Madhavi and I are considered the runaway couple whose marriage is a runaway success. Thirty-five years of togetherness with a sprinkling of sobs, a splash of sniffles and a tsunami of smiles is quite an impressive scorecard.
So, what makes us ‘explode’?
I think the infinite differences and the few similarities we share make our marriage work.
Madhavi is an out and out extrovert and loves to socialise. She can carry out an animated conversation on any topic under the sun even with absolute strangers.
Oddly, though she is great at ‘talking the talk’, when it comes to speaking on stage, she is all at sea. While I tie myself into reef knots in one-to-one encounters, behind a podium I am quite cool.
Likewise, even though she is very gregarious on most occasions, she becomes extremely uncomfortable when anyone tries to flirt with her. I, on the other hand, come into my own only when I am practising the art and craft of this harmless, yet so very enjoyable, indulgence.
She has a great voice and sings very well. I croak but dance to her tunes and on stage, I think, with great felicity.
As far as reading is concerned, again our tastes are completely divergent. While reading is a passion to me, to her it is merely a sleeping pill. The only time she ever managed to complete a book or two was during her maternity leave.
Madhavi’s basic life position is I’m Ok, You’re Ok. I flit between I’m Ok, You’re not Ok and I am not Ok, You’re Ok.
As far as the EQ is concerned, here Madhavi scores over me – especially when it comes to my reactions to our daughter Ankita.
Ankita is now a travel influencer who stays in Bengaluru. Some years ago, she decided to go on her first solo trip to Vietnam and Indonesia. Everyone in the family, including our lab Aryan, knew, except yours truly.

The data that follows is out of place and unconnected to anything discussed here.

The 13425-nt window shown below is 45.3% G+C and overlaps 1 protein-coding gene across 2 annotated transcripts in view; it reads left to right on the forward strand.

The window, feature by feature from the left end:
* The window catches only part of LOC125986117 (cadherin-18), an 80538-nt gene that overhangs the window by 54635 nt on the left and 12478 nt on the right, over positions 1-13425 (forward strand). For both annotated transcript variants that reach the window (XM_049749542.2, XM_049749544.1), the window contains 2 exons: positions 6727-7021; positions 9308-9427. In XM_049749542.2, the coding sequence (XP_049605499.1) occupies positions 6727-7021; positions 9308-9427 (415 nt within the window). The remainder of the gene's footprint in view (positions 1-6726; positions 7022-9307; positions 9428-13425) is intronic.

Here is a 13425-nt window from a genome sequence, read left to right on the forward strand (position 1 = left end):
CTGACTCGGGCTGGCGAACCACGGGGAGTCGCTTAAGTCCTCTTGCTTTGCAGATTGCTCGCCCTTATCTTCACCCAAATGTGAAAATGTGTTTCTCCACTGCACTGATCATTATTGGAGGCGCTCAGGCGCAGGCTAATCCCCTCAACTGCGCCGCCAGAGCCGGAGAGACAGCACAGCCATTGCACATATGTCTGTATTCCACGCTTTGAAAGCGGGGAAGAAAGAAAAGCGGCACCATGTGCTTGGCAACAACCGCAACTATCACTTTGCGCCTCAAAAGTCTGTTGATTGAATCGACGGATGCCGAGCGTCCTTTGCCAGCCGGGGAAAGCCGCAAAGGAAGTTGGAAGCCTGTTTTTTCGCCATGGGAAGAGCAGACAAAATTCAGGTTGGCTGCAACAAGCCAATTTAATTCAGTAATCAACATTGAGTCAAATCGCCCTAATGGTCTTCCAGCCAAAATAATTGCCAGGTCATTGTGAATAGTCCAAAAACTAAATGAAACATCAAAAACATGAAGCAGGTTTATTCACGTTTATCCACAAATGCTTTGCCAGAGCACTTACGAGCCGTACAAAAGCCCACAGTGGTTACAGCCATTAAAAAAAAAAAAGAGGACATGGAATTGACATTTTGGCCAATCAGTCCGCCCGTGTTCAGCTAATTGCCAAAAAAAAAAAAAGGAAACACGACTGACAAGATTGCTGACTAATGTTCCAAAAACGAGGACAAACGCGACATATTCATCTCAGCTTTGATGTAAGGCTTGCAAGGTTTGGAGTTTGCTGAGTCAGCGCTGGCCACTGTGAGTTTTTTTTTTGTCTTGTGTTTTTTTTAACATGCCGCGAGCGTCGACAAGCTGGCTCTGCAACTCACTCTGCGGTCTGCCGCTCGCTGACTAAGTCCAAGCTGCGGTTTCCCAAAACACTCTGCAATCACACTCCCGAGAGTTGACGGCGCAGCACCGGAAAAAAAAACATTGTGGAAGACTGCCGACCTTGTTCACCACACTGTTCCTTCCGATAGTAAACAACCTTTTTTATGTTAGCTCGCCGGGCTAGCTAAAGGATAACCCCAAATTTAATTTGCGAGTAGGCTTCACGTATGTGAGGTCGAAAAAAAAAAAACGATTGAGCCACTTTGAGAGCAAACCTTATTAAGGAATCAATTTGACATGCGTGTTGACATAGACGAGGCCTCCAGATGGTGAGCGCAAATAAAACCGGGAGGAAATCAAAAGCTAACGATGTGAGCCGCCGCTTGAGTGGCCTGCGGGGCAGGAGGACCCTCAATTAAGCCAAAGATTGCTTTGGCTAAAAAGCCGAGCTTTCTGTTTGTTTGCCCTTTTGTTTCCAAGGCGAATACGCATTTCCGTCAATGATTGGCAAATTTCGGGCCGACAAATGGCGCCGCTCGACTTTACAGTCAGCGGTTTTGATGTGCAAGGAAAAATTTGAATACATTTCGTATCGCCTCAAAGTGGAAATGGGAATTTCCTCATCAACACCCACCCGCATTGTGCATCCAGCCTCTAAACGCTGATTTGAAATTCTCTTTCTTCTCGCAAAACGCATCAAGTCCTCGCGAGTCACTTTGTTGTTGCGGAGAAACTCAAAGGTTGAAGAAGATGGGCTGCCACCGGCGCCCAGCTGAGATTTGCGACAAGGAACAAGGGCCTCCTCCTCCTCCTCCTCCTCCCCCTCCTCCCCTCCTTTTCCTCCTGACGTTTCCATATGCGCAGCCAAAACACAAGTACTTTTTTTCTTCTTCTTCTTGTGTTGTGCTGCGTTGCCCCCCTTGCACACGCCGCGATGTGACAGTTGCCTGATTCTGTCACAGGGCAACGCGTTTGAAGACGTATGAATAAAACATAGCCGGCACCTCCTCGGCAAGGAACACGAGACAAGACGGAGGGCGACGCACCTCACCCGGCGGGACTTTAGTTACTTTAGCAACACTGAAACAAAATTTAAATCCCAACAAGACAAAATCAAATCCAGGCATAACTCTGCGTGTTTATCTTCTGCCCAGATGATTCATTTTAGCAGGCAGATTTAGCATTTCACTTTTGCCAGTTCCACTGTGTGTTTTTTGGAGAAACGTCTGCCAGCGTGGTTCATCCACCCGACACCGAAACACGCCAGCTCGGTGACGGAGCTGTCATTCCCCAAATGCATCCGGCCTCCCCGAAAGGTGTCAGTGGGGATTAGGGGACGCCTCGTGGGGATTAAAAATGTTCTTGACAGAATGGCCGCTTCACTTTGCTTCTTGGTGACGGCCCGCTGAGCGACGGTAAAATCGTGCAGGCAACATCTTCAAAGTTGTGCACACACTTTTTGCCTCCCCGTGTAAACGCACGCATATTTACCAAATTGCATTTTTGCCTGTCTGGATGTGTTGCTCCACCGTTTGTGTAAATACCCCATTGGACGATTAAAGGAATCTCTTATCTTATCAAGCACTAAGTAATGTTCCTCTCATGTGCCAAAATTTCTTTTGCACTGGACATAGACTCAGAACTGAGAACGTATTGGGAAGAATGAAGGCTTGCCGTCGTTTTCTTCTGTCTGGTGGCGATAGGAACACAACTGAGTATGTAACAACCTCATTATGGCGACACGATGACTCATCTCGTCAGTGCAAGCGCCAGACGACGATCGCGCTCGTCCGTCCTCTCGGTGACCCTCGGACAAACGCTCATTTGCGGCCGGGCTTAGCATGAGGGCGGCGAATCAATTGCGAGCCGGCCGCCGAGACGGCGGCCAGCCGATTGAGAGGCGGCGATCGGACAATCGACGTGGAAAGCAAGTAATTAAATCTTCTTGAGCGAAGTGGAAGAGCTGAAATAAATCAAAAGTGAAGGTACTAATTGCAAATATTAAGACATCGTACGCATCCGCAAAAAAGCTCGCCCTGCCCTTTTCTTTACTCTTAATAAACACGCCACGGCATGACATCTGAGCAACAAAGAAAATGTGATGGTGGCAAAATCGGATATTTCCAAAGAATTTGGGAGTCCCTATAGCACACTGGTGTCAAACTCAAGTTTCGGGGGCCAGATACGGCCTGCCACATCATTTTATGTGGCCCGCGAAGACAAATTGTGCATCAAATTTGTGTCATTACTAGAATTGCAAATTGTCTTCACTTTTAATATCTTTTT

After Ankita returned to Bengaluru from her month-long sojourn, Madhavi informed me.
“How could you do this, Madhavi? You should have told me!”
“Are you crazy, Ramen? If I had told you, you would have had a stroke. You remember the first time she went for tuition on her cycle you followed her in the car. When she went with her class on an excursion, you ran down the entire length of the platform, running along with the departing train, shouting instructions and hurling important contact numbers at her. Even now when she rings up at 12.30 at night you jump up imagining the worst. And when she doesn’t, you imagine the worst. Ankita has grown up, when will you start growing up!”
Madhavi and I do have a few similarities. We are both crazy about shopping – but with a difference. She loves to shop and I enjoy watching her do so. It provides me tax-free entertainment specially when she gets into the sublime act of bargaining.
We are crazy about travelling and spending time with the kids. We are fond of animals and that naturally makes us fond of each other.
The two of us, I feel, have a great sense of humour. A colleague had once commented, “Ramen, both you and Madhavi complement each other beautifully – while you crack jokes with ease, she cracks up easily.”
What I have learnt in these three and a half decades of married life is that with most couples the scenario is the same. Every relationship is a potpourri of similarities and differences. If a couple is completely the opposite of each other it would lead to chaos, if it is too much alike it would result in ennui. So, the mantra of an effective relationship according to me is simple: “Celebrate the differences, enjoy the similarities and forget the rest! And remember that love is not about milestones, but about moments which morph into memories.”
- Ramendra Kumar
P.S. Ramendra is a Peer at SoulUp. He is a cancer warrior, a suicide survivor and comes from a childhood with a broken home. If any part of your journey is the same as his, you can book a 1-on-1 online conversation with Ramendra here.